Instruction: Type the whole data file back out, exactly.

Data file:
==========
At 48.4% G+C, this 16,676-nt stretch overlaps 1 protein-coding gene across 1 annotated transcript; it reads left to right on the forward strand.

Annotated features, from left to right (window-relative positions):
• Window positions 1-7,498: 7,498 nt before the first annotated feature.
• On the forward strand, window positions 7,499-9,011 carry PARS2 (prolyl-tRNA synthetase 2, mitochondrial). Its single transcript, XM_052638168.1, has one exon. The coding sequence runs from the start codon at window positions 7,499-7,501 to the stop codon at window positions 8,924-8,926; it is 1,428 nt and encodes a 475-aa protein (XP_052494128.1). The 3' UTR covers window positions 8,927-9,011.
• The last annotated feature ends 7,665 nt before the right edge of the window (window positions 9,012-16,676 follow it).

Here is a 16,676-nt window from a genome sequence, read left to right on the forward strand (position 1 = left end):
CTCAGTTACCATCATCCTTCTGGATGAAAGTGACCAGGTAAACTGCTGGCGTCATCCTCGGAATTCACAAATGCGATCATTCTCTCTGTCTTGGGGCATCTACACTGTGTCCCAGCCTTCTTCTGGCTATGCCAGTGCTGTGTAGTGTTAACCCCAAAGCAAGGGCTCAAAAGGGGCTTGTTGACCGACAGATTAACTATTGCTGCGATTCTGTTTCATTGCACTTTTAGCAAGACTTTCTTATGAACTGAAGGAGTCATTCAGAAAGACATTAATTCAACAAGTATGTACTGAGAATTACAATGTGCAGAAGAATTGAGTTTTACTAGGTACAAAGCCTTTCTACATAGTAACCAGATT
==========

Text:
At 48.4% G+C, this 16,676-nt stretch overlaps 1 protein-coding gene across 1 annotated transcript; it reads left to right on the forward strand.

Annotated features, from left to right (window-relative positions):
• Window positions 1-7,498: 7,498 nt before the first annotated feature.
• On the forward strand, window positions 7,499-9,011 carry PARS2 (prolyl-tRNA synthetase 2, mitochondrial). Its single transcript, XM_052638168.1, has one exon. The coding sequence runs from the start codon at window positions 7,499-7,501 to the stop codon at window positions 8,924-8,926; it is 1,428 nt and encodes a 475-aa protein (XP_052494128.1). The 3' UTR covers window positions 8,927-9,011.
• The last annotated feature ends 7,665 nt before the right edge of the window (window positions 9,012-16,676 follow it).

Here is a 16,676-nt window from a genome sequence, read left to right on the forward strand (position 1 = left end):
CTCAGTTACCATCATCCTTCTGGATGAAAGTGACCAGGTAAACTGCTGGCGTCATCCTCGGAATTCACAAATGCGATCATTCTCTCTGTCTTGGGGCATCTACACTGTGTCCCAGCCTTCTTCTGGCTATGCCAGTGCTGTGTAGTGTTAACCCCAAAGCAAGGGCTCAAAAGGGGCTTGTTGACCGACAGATTAACTATTGCTGCGATTCTGTTTCATTGCACTTTTAGCAAGACTTTCTTATGAACTGAAGGAGTCATTCAGAAAGACATTAATTCAACAAGTATGTACTGAGAATTACAATGTGCAGAAGAATTGAGTTTTACTAGGTACAAAGCCTTTCTACATAGTAACCAGATT